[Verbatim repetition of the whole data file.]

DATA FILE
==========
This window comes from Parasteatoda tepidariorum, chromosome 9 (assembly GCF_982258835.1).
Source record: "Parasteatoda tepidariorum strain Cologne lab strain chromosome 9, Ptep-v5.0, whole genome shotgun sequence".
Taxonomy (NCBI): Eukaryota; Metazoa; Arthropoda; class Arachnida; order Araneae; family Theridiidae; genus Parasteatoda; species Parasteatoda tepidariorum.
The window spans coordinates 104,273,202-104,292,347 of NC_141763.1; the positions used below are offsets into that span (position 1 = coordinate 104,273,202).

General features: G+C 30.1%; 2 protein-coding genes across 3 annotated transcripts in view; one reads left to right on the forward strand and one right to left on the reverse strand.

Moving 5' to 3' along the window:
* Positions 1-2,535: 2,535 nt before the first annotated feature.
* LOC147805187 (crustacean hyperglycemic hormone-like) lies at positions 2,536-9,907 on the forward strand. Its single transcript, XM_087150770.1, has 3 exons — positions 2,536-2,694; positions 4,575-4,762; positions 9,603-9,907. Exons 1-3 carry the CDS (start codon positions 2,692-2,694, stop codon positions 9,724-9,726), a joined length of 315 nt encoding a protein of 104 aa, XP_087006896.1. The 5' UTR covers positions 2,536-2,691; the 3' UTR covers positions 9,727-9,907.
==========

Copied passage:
This window comes from Parasteatoda tepidariorum, chromosome 9 (assembly GCF_982258835.1).
Source record: "Parasteatoda tepidariorum strain Cologne lab strain chromosome 9, Ptep-v5.0, whole genome shotgun sequence".
Taxonomy (NCBI): Eukaryota; Metazoa; Arthropoda; class Arachnida; order Araneae; family Theridiidae; genus Parasteatoda; species Parasteatoda tepidariorum.
The window spans coordinates 104,273,202-104,292,347 of NC_141763.1; the positions used below are offsets into that span (position 1 = coordinate 104,273,202).

General features: G+C 30.1%; 2 protein-coding genes across 3 annotated transcripts in view; one reads left to right on the forward strand and one right to left on the reverse strand.

Moving 5' to 3' along the window:
* Positions 1-2,535: 2,535 nt before the first annotated feature.
* LOC147805187 (crustacean hyperglycemic hormone-like) lies at positions 2,536-9,907 on the forward strand. Its single transcript, XM_087150770.1, has 3 exons — positions 2,536-2,694; positions 4,575-4,762; positions 9,603-9,907. Exons 1-3 carry the CDS (start codon positions 2,692-2,694, stop codon positions 9,724-9,726), a joined length of 315 nt encoding a protein of 104 aa, XP_087006896.1. The 5' UTR covers positions 2,536-2,691; the 3' UTR covers positions 9,727-9,907.